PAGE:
A Marriage of Convenience

We should get one thing clear first, the deal between Microsoft and Nokia was a strategic move on the part of the two companies. Microsoft wasn’t Nokia’s first choice in terms of partners and Microsoft had to be convinced to make the deal.

Yes, there design teams meshed well. Yes, the Lumias are some of the best designed Windows Phone devices out; but this is a strategic marriage. Both are committed to building up Windows Phone, but there will be conflicts due to divergent needs. For Nokia, the deal was about getting in on the ground floor of an ecosystem on which they could move quickly and have an impact. They wanted to make use of their assets, such as Maps and Nokia Music. The platforms they had before lacked the developer interest seen on iOS or Android. When Nokia began to hold talks with Google and Microsoft, they were looking to partner with an existing ecosystem and have an actual say in how it was constructed. I believe this is why the talks with Google fell through; Nokia wanted more than to just be an OEM skinning Android. With Microsoft the need was for a partner who would take Windows Phone seriously. The launch of Windows Phone had created buzz, but the handsets didn’t sell in major numbers. OEMs like Samsung and HTC were shifting more focus to Android because it sold more and they could skin it thus differentiating their devices. Other OEMs like Dell and LG left the platform. And what devices Windows Phone did run on could best be described as hand me downs. So Nokia needed a platform the big app makers could be convinced to write for and Microsoft needed a phone maker that could make devices that made Windows Phone look good, thus a union was forged.

Now here we are a year in and people are screaming Microsoft is trying to kill Nokia and Nokia is trying to take over Windows Phone. To hear people tell it Microsoft screwed Nokia over by doing the Surface and working with (longtime) hardware partner HTC. There is also the lovely urban legend of Stephen Elop being a Microsoft Mole. On the other side, Nokia’s exclusive app deals are hurting the platform and Nokia’s focus on the Lumia brand distracts from Windows Phone. Also the deal really hurt Microsoft’s relationships with other OEMs. A lot of this debate over Microsoft’s and Nokia’s intentions toward each other can be boiled down to people who are fans of Nokia and people who are fans of Microsoft.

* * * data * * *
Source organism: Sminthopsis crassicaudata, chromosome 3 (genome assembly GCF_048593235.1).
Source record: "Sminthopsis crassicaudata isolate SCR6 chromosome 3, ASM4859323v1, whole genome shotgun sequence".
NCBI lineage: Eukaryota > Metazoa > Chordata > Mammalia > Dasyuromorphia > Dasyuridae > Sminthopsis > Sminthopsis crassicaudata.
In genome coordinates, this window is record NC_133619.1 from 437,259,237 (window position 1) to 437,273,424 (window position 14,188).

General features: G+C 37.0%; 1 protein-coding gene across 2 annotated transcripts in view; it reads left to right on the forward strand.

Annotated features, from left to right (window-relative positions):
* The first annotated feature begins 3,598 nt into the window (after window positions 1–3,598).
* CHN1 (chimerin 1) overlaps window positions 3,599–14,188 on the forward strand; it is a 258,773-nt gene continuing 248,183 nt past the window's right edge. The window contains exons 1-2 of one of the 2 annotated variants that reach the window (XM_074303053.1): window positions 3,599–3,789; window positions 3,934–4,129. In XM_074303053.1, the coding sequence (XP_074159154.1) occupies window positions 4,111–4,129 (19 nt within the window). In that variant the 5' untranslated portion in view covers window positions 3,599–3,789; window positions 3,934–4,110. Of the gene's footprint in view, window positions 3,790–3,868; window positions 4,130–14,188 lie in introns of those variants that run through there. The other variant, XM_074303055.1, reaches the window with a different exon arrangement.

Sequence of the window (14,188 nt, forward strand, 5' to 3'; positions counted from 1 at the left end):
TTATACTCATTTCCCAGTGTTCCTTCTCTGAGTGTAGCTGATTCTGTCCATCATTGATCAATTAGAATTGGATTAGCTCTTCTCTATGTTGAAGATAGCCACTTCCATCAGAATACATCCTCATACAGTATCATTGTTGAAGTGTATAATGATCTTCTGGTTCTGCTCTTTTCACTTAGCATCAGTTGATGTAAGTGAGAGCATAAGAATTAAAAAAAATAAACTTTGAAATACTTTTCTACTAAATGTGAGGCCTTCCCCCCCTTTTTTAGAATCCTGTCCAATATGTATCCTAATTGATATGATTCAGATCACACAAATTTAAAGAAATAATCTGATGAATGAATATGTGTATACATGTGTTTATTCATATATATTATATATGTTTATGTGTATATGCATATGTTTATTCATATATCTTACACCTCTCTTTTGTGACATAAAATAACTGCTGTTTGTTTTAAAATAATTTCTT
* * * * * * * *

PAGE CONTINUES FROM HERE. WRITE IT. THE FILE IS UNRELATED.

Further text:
Nokia fans are all about Nokia and what’s best for the company; some agree with the move to Windows Phone while others wished they’d went with Android or kept working on MeeGo and whatever else. Some of them also feel that because of the risks Nokia is taking, Espoo has earned the right to build the premier or flagship mobile Windows devices.For some Microsoft fans, the concern is that Nokia is fragmenting the platform with application exclusives and other actions. They have issues with people being more concerned with the health of Nokia and Lumia than of the platform and OS the Lumia runs. Both side have points but they are also not looking at the bigger picture.

Nokia wants to get the bulk of Windows Phone business because of its investment. So it pushes the Lumia brand and bringing in exclusive apps that appear on the Lumia phones before going. But also, they need Windows Phone’s marketplace to grow so they aren’t going to horde apps.Microsoft wants and needs to see other OEMs build handsets running WP. It also needs to ensure that Nokia’s exclusives don’t fork the OS. They aren’t trying to kill Nokia, their focus is on the OS.

I get (sort of) the sentiment some have that Microsoft owes Nokia something; they appear to sacrificing a lot. But those people need to get realistic about a few things. First Nokia’s deal was around Windows Phone; Windows is a different division run by totally different people. Second this is business, the only things owed are what was agreed to in a contract. I was really glad that Stephen Elop stressed the fact that there is a written agreement between Nokia and Microsoft. It reminds everybody that this is a business matter and while we may like to turn this into a damn drama, the people involved treat it with a bit more maturity and sense.

The problem I see is twofold; if something bad happens to Nokia, Elop and Windows Phone will get blamed, regardless on whether its the truth or not. He was the last one in. Secondly focusing solely on Elop and his strategy, even his Burning Platform memo, distracts from all understanding how Nokia got to this point. Its funny how Nokia’s problem is simply Windows Phone and the solution is to go to Android or back to MeeGo. Its as if all the complaining about Symbian and MeeGO and Espoo’s own slow reactions to changes in the Mobile market never happened.

I’m not saying there aren’t inherent issues with the Microsoft deal, but it does seem that people have forgotten how we got here. This is a partnership, one in which both are invested in the growth of Windows Phone. But it also is an alliance that can end and shift. The situation in which the deal was made is not the situation we are in now. Microsoft is shifting its business model to add branded devices and OEMs are slowly coming back, so the story still unfolds.  

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